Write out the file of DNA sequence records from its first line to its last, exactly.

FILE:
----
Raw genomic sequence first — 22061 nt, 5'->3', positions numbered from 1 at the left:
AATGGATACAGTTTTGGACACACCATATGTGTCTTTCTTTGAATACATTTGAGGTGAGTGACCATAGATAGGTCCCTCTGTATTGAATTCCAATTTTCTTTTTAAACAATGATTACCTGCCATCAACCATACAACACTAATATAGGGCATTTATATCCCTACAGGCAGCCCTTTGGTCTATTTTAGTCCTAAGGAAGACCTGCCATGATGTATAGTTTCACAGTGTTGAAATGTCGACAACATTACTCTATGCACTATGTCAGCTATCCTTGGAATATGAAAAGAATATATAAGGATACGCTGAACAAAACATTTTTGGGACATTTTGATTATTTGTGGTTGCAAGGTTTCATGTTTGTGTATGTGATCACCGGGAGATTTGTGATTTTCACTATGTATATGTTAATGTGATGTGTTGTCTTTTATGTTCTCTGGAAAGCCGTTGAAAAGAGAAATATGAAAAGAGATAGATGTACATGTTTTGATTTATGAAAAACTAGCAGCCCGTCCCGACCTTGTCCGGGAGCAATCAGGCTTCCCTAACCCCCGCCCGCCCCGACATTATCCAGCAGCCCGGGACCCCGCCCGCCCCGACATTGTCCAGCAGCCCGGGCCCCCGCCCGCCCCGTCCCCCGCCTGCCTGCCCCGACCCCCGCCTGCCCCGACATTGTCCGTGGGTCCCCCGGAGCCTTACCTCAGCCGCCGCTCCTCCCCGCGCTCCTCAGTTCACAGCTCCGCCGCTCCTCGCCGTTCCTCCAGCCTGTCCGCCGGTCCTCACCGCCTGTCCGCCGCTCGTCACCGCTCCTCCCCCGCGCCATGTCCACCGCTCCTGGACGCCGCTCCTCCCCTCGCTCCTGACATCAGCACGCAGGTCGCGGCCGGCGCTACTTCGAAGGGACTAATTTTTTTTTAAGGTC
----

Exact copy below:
Raw genomic sequence first — 22061 nt, 5'->3', positions numbered from 1 at the left:
AATGGATACAGTTTTGGACACACCATATGTGTCTTTCTTTGAATACATTTGAGGTGAGTGACCATAGATAGGTCCCTCTGTATTGAATTCCAATTTTCTTTTTAAACAATGATTACCTGCCATCAACCATACAACACTAATATAGGGCATTTATATCCCTACAGGCAGCCCTTTGGTCTATTTTAGTCCTAAGGAAGACCTGCCATGATGTATAGTTTCACAGTGTTGAAATGTCGACAACATTACTCTATGCACTATGTCAGCTATCCTTGGAATATGAAAAGAATATATAAGGATACGCTGAACAAAACATTTTTGGGACATTTTGATTATTTGTGGTTGCAAGGTTTCATGTTTGTGTATGTGATCACCGGGAGATTTGTGATTTTCACTATGTATATGTTAATGTGATGTGTTGTCTTTTATGTTCTCTGGAAAGCCGTTGAAAAGAGAAATATGAAAAGAGATAGATGTACATGTTTTGATTTATGAAAAACTAGCAGCCCGTCCCGACCTTGTCCGGGAGCAATCAGGCTTCCCTAACCCCCGCCCGCCCCGACATTATCCAGCAGCCCGGGACCCCGCCCGCCCCGACATTGTCCAGCAGCCCGGGCCCCCGCCCGCCCCGTCCCCCGCCTGCCTGCCCCGACCCCCGCCTGCCCCGACATTGTCCGTGGGTCCCCCGGAGCCTTACCTCAGCCGCCGCTCCTCCCCGCGCTCCTCAGTTCACAGCTCCGCCGCTCCTCGCCGTTCCTCCAGCCTGTCCGCCGGTCCTCACCGCCTGTCCGCCGCTCGTCACCGCTCCTCCCCCGCGCCATGTCCACCGCTCCTGGACGCCGCTCCTCCCCTCGCTCCTGACATCAGCACGCAGGTCGCGGCCGGCGCTACTTCGAAGGGACTAATTTTTTTTTAAGGTC